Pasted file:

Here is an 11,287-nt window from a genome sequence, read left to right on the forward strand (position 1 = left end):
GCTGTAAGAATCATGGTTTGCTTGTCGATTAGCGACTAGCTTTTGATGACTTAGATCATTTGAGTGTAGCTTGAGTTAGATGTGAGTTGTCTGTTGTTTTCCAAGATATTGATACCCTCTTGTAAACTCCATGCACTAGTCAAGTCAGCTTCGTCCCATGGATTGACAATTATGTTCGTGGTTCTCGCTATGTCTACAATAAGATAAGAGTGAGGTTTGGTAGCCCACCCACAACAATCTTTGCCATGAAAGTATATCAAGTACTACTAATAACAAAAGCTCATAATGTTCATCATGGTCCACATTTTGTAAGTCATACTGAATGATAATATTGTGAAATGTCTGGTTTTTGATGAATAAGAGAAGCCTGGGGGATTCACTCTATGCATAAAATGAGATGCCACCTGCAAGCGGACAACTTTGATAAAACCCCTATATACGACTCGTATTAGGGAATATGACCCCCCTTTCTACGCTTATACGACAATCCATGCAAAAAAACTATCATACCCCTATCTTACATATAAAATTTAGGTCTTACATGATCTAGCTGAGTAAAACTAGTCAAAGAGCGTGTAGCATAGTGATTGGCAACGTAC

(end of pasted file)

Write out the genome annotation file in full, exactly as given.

Here is an 11,287-nt window from a genome sequence, read left to right on the forward strand (position 1 = left end):
GCTGTAAGAATCATGGTTTGCTTGTCGATTAGCGACTAGCTTTTGATGACTTAGATCATTTGAGTGTAGCTTGAGTTAGATGTGAGTTGTCTGTTGTTTTCCAAGATATTGATACCCTCTTGTAAACTCCATGCACTAGTCAAGTCAGCTTCGTCCCATGGATTGACAATTATGTTCGTGGTTCTCGCTATGTCTACAATAAGATAAGAGTGAGGTTTGGTAGCCCACCCACAACAATCTTTGCCATGAAAGTATATCAAGTACTACTAATAACAAAAGCTCATAATGTTCATCATGGTCCACATTTTGTAAGTCATACTGAATGATAATATTGTGAAATGTCTGGTTTTTGATGAATAAGAGAAGCCTGGGGGATTCACTCTATGCATAAAATGAGATGCCACCTGCAAGCGGACAACTTTGATAAAACCCCTATATACGACTCGTATTAGGGAATATGACCCCCCTTTCTACGCTTATACGACAATCCATGCAAAAAAACTATCATACCCCTATCTTACATATAAAATTTAGGTCTTACATGATCTAGCTGAGTAAAACTAGTCAAAGAGCGTGTAGCATAGTGATTGGCAACGTAC